In the first few months, the baby's feet grow best if not limited to shoes. Only socks are needed to keep the child's feet warm. But once the child starts walking outdoors, children need shoes to protect their feet.
Tips on shopping for shoes for toddlers
- Look for comfortable, non-slippery shoes, such as sneakers, that can keep your child from slippery floors.
- Buy good quality shoes, but don't need to spend money on shoes.
- At this stage, your child's feet grow rapidly, so that the first pair of shoes won't last more than 2-3 months.
- Check the size of a child's feet about once a month; the upper part of the child's big toe should be as wide as the finger from the inside of the shoe.
Parents' concerns about how children walk
"My 15-month-old baby shows no signs of being ready to walk. He does not show interest in moving. "
Possible causes: Growth delay
What to do: Talk to your pediatrician to evaluate your child's growth.
"My child tilts the fingers inward as he walks."
Possible causes: Normal growth stage
What to do: This tendency usually disappears as the child grows. This rarely interferes with the movement of the child.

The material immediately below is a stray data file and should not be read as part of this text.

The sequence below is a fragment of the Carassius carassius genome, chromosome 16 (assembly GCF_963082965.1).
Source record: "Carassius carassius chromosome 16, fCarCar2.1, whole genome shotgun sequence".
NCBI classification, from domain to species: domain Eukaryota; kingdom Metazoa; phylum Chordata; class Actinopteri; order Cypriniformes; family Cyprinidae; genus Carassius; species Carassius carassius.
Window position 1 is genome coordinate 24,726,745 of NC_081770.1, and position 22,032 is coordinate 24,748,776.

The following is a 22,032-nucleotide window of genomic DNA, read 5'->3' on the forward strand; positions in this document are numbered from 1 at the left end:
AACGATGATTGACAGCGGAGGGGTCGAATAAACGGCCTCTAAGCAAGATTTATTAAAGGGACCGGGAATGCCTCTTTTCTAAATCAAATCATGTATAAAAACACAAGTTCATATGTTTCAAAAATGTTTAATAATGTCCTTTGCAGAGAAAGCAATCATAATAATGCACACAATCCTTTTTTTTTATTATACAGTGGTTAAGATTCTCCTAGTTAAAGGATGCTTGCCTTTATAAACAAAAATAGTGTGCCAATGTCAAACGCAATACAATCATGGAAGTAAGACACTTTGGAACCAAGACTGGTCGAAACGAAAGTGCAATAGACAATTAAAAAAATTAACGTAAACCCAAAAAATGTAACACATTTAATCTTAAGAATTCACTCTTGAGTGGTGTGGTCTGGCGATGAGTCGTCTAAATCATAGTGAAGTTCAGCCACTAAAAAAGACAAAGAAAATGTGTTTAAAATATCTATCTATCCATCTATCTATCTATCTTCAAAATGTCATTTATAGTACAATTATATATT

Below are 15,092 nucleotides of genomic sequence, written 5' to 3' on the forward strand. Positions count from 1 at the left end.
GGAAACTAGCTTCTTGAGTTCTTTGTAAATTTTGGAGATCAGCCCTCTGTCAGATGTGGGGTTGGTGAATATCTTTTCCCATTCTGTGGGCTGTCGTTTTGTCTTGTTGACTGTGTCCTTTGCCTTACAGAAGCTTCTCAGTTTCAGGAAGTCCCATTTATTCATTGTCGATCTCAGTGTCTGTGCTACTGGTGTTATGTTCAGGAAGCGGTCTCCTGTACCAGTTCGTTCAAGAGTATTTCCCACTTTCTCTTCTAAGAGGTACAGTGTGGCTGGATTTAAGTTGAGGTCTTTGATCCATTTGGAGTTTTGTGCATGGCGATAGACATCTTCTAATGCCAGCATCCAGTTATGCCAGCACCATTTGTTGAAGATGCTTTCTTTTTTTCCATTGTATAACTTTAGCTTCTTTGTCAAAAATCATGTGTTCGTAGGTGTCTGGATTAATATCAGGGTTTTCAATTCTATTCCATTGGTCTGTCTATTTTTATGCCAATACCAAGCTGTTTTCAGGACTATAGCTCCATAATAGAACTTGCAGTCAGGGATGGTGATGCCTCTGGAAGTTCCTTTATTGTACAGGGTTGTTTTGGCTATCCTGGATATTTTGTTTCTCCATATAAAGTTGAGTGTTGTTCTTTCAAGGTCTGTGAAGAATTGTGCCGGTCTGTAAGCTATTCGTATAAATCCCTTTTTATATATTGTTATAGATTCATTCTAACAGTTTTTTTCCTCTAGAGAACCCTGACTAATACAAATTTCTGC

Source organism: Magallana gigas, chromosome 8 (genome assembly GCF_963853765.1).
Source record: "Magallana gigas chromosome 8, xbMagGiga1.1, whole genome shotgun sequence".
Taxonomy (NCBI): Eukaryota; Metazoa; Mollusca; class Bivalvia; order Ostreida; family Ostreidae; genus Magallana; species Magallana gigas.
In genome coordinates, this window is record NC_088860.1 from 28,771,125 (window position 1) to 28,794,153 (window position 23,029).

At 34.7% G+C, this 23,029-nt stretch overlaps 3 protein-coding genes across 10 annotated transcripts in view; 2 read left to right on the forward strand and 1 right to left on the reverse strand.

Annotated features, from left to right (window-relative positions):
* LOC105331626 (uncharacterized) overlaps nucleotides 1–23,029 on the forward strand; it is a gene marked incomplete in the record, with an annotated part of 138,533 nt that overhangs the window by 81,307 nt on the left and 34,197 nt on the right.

"My child walks limping. He complained of pain. "
Possible causes: injury, infection, arthritis, other conditions that require treatment
What to do: If you do not see the source of pain, such as splinters, ask the doctor to find the cause.
"My child walked limp but didn't complain of pain. The method is not normal. "
Possible causes: Neuromuscular weakness or thigh joint abnormalities
What to do: Talk to the doctor who will check the child's condition.
"My child often walks after a few months of learning to walk."
Possible causes: Neuromuscular habits or problems
What should be done: Even though this condition is normal at the initial stage of walking, if this condition lasts after 2 years, an evaluation is needed. Ask your doctor to see if your child has a problem that needs treatment.
"My child has difficulty walking. He often falls and has difficulty standing. He used the hand to try to stand up. He tends to limp when walking. "
Possible causes: muscular dystrophy or other neuromuscular conditions that require diagnosis and treatment
What to do: Contact a doctor who will examine your child and may recommend other specialists. If the diagnosis is confirmed, your child will receive long-term care. Your pediatrician will also help find support groups for children and parents.
Hello Health Group does not provide medical advice, diagnosis or treatment.